State-run media report that Mohammad Javad Zarif said Thursday there's nothing to the allegation that Israeli Prime Minister Benjamin Netanyahu made at the U.N. General Assembly. Displaying maps and a photo, Netanyahu said Iran has been keeping tons of nuclear equipment and material in a property near its capital.
Zarif notes the International Atomic Energy Agency has certified that Iran is in compliance with its obligations under the 2015 nuclear deal meant to keep it from developing nuclear weapons. The U.S. withdrew from the deal this year.
In a tweet, Zarif called Netanyahu's presentation an "arts and crafts show" by a country that he says needs to come clean about its own nuclear program. Israel is widely believed to have a nuclear arsenal but has never publicly acknowledged it.
Bangladeshi Prime Minister Sheikh Hasina is accusing Myanmar of failing to honor a verbal commitment to take back Rohingya Muslims who fled a military crackdown there.
Atrocities against the minority Muslims have been documented in U.N. reports and Hasina told the U.N. General Assembly on Thursday that the actions "are tantamount to genocide and crimes against humanity."
She appealed for more international support for the 1.1 million Rohingya sheltering in Bangladesh and urged an "early, peaceful solution" to the crisis.
Hasina said there have been three bilateral "arrangements" between Bangladesh and Myanmar for the repatriation of Rohingya, but Myanmar authorities have yet to accept them back.
Myanmar denies committing atrocities but the top U.N. human rights body is setting up a team to collect evidence of alleged crimes that one day could be used to prosecute suspected perpetrators.
Vietnam's prime minister has spoken at the U.N. General Assembly as the U.N. flag flew at half-staff to honor his country's late president, who died days before the annual gathering of world leaders.
Prime Minister Nguyen Xuan Phuc took the podium Thursday. He thanked the assembly for holding a moment of silence for President Tran Dai Quang last Friday, shortly after he died in Hanoi at age 61. A government doctor said Quang had a rare viral illness he hadn't revealed.
Quang was buried Thursday in his home village.
The prime minister asked the gathered nations to support his country's bid for election to the U.N. Security Council for 2020-2021. Vietnam was a member in 2008-2009.
Small island nations are using the weeklong gathering of world leaders at this year's U.N. General Assembly to highlight the one issue that threatens their existence: global warming.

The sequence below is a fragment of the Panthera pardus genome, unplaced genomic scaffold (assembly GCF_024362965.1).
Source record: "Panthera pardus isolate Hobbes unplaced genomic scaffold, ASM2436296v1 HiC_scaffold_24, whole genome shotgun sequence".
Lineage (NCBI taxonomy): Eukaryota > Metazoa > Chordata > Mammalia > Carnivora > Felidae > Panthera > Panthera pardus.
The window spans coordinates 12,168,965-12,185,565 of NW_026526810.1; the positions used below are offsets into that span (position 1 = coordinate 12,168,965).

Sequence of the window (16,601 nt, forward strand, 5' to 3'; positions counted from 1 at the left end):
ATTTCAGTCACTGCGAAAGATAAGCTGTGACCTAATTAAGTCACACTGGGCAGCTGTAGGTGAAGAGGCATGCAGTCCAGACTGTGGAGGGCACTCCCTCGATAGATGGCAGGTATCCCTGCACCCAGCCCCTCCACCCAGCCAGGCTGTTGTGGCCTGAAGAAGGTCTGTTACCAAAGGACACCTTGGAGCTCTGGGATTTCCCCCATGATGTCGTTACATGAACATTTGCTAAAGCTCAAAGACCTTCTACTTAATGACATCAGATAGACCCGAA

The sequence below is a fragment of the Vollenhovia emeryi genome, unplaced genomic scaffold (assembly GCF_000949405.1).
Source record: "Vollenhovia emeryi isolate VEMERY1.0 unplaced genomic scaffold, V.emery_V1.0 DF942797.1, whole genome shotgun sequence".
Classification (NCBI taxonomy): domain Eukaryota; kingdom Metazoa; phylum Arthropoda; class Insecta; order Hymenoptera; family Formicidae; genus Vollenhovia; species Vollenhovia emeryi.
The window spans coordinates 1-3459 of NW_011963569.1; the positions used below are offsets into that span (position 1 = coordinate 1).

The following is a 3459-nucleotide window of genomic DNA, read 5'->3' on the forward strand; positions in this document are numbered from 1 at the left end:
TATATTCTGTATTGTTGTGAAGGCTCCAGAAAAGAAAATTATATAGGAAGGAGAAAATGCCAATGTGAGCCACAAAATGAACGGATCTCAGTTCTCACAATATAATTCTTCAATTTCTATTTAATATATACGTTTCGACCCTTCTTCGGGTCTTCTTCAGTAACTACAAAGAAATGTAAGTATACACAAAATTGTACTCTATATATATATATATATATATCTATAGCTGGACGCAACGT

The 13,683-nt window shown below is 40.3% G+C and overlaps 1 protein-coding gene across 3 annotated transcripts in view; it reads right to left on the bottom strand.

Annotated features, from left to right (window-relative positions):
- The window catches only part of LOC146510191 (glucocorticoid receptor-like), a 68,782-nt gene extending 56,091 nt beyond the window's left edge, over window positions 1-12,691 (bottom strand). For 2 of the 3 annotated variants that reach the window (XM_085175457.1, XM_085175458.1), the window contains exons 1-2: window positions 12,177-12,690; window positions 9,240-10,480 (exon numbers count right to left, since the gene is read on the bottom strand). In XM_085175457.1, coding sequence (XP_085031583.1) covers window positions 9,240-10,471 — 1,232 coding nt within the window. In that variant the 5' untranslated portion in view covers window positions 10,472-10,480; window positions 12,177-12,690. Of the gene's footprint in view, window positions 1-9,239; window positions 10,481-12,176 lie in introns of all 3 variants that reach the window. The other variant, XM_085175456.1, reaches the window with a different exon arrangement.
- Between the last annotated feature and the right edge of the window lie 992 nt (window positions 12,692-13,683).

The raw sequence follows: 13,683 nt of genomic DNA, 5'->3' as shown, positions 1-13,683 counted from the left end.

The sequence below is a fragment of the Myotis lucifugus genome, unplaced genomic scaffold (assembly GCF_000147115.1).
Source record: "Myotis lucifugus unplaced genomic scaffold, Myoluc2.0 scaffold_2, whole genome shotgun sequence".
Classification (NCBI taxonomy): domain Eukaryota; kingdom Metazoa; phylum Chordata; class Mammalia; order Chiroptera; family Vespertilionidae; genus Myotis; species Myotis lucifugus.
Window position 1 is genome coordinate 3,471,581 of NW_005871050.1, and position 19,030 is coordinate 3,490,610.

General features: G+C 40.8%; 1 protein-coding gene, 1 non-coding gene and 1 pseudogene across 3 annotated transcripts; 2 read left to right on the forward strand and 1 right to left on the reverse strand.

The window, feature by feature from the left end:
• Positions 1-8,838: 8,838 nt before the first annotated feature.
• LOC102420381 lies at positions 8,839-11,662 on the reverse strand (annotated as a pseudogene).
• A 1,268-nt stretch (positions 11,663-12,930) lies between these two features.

Speaking shortly after U.S. President Donald Trump — whose fiery speech made no mention of climate change — Seychelles President Danny Faure said for his country it's already a daily reality.
The Indian Ocean nation is one of dozens of Small Island Developing States, or SIDS for short, that are at risk of being washed over as rising temperatures make the oceans rise.
Haiti's President Jovenel Moise urged rich countries Thursday to stick to their pledges under the 2015 Paris accord, which includes financial aid for vulnerable nations to adapt to and mitigate the impact of climate change.
New Zealand's prime minister is highlighting gender gaps in pay and domestic violence as continuing problems as she calls for the world to "recommit ourselves to gender equality."
Jacinda Ardern, her country's third female prime minister, was speaking on the third day of debate at the U.N. General Assembly. She says she never grew up believing that gender would stand in the way of her achievements. But she says she'll "never celebrate the gains we have made" for women in New Zealand while women in other nations lack "the most basic of opportunity and dignity."
Ardern's remarks Thursday also called for a recommitment to multilateralism — both on principle and because, as she said, "In New Zealand, going alone is not an option." And she said that climate change is an important example of why cooperation is imperative.
Iranian state television says Israeli Prime Minister Benjamin Netanyahu's allegation of a secret Iranian nuclear warehouse is "ridiculous."
The state TV report said Iran is committed to nonproliferation and Iran's nuclear program is under surveillance of the U.N. nuclear watchdog.
The response came after Netanyahu's speech Thursday at the U.N. accusing Iran of concealing more nuclear activity from international partners.
Iran's state-run IRNA news agency reported Netanyahu's remarks with barely disguised disdain, saying he "annually launches a ridiculous show at the U.N. General Assembly."
Israel sees Iran as its biggest threat. Iran denies seeking nuclear weapons.
Israeli Prime Minister Benjamin Netanyahu is accusing European nations of "appeasing" Iran by trying to renew trade despite Iran's nuclear activity.
Netanyahu invoked historical European maneuvering in the Middle East while excoriating European leaders for sticking to the 2015 Iranian nuclear accord. It allows for a lifting of sanctions in exchange for curbing Iran's nuclear activities.
After announcing what he said is new proof of Iranian secret nuclear activity, Netanyahu asked, "Have these European leaders learned nothing from history? Will they ever wake up?"
U. S. President Donald Trump pulled out of the 2015 deal but European powers argue it will persuade Iran to be more cooperative and transparent about its nuclear activities
Israeli Prime Minister Benjamin Netanyahu is exposing what he says is a secret Iranian nuclear weapons storage site.
Netanyahu presented maps and photos of what he says is a "secret atomic warehouse" in the Turquzabad district of Tehran, concealed as a rug-cleaning operation.
Netanyahu said Israel has shared information about this site with the International Atomic Energy Agency and some intelligence agencies.
There was no immediate reaction from Iran, which denies building nuclear weapons.